For those of you reading and seeing this conversation repeated, ask yourselves this. Why when asked to reference the same piece of music, the people who take the position of things being the recordings fault, will never say yes to the guys who are willing to listen.

When the statement of "Oh No it's the music or production" take note that there is never a reference between the audiophile making the claims that the recordings are bad and the rest of us. This to me anyway spells loud and clear a few things. One the listener does not know how to tune their system, two the listener does not know that recordings need tuned, and maybe three it isn't the other systems that are less revealing but his own.

I do agree with this statement "the gulf will continue to widen". But that gulf has nothing to do with audiophile revealing systems and the recordings. A good example of this is with the case of radio. Radio has always been compressed, yet the market for audiophile quality Tuners was huge for many years. Tape is alive, so is vinyl, CD and files. We all here tend to say this is better than that, but lets be honest, this is based on our personal successes and failers. Some people have had better luck with one source over another, one recording over another, one system over another and this will continue all the days of this part of the hobby. But what the "high end audiophile" should be looking at is why are the numbers of clients dropping like flies? If CD's for example are so bad, why do almost all high end audiophile component companies design and sell CD Players? Why have the high end audiophile reviewers for 30 years had CDP's in their class A ratings?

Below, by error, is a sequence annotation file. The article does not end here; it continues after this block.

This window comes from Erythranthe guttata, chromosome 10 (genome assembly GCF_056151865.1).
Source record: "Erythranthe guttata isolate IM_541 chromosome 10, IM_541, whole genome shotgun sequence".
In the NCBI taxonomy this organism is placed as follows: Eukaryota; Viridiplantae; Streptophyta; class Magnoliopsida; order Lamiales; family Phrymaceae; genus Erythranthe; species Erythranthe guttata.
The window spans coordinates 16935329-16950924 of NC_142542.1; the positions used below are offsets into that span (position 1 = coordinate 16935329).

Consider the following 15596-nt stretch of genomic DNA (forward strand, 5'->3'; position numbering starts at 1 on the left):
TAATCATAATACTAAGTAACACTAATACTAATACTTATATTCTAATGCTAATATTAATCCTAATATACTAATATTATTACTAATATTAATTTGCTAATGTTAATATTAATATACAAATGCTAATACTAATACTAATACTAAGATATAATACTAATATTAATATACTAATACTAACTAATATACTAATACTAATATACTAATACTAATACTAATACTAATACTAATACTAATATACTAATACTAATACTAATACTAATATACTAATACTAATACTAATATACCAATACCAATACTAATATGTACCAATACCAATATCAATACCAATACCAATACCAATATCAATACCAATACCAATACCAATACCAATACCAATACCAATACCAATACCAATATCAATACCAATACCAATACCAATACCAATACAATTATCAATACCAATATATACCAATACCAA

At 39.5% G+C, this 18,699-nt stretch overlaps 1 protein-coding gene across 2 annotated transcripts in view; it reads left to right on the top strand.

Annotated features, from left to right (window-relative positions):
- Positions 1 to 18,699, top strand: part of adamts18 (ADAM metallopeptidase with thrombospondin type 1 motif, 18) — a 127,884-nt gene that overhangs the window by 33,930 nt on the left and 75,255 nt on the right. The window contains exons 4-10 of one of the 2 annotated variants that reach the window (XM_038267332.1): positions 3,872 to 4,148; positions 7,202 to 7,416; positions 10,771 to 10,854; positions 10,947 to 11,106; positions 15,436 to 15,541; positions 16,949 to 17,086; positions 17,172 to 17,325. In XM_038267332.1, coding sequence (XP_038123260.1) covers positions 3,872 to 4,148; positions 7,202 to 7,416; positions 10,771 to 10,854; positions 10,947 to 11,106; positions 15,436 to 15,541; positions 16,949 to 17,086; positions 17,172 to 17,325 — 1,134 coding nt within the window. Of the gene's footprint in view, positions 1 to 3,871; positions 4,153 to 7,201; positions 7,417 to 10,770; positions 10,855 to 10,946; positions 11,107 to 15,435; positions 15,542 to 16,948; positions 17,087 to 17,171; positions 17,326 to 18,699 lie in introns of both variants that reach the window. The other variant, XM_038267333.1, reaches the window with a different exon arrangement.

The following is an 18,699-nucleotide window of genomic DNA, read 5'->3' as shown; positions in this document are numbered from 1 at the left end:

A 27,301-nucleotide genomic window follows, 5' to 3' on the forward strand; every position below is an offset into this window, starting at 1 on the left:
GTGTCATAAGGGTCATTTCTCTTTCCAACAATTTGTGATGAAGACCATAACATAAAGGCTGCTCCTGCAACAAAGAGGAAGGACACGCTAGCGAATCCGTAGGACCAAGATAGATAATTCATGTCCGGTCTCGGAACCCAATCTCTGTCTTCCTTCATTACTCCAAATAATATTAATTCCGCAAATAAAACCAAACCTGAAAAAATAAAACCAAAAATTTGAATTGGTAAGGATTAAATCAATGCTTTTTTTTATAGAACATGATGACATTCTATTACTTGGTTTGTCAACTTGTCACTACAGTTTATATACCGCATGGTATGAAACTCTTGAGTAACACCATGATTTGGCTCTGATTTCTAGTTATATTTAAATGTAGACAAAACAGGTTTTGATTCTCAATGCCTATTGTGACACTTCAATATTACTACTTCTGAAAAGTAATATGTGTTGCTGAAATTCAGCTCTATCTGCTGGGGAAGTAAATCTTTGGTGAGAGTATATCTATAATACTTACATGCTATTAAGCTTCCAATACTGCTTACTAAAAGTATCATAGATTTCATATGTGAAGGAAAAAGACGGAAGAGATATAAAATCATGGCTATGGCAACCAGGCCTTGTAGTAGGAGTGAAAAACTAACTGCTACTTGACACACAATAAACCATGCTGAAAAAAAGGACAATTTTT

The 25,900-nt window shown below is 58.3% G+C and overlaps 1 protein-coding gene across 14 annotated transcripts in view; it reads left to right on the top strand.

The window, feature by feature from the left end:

There is without a doupt something going on here, but it isn't what many are pointing at. What many are fighting against to the end, is the fact that the high end audio playback system can no longer float on their reputations. Audiophile spenders have been through the "buy yet another" one time too many and are not going to shell out the bucks this time. A few who are on their 2nd or 3rd system maybe, but not the guy who has bought from the pages of magazines only to be disappointed several times over.

It begs the question. How can components get such high ratings yet sound so poorly when placed in the audiophiles home?

Maybe it's time, as I have been suggesting and we have been doing, to put these components on notice. Throw away the price tag and opinion and let the best man win. Lets put to test this talk about lower quaility systems, because what you are really saying is "this is a price thing", and this couldn't be further from the truth. Fact is the guys who make these statements are no where to be found when it comes time for comparing. There is only one way you can tell if one setup is more revealing than another and that's to listen to them.

I 2 months ago put a $25,000.00 CDP up against an inexpensive CDP mod. I left the room and said have fun. Every listener picked the mod. I didn't choose the volume, or the music and they were all seasoned listeners. We've been doing this same test with the same results for quite a few years now. I'm I to call these listeners wrong? I think not, and neither can anyone else in all truth.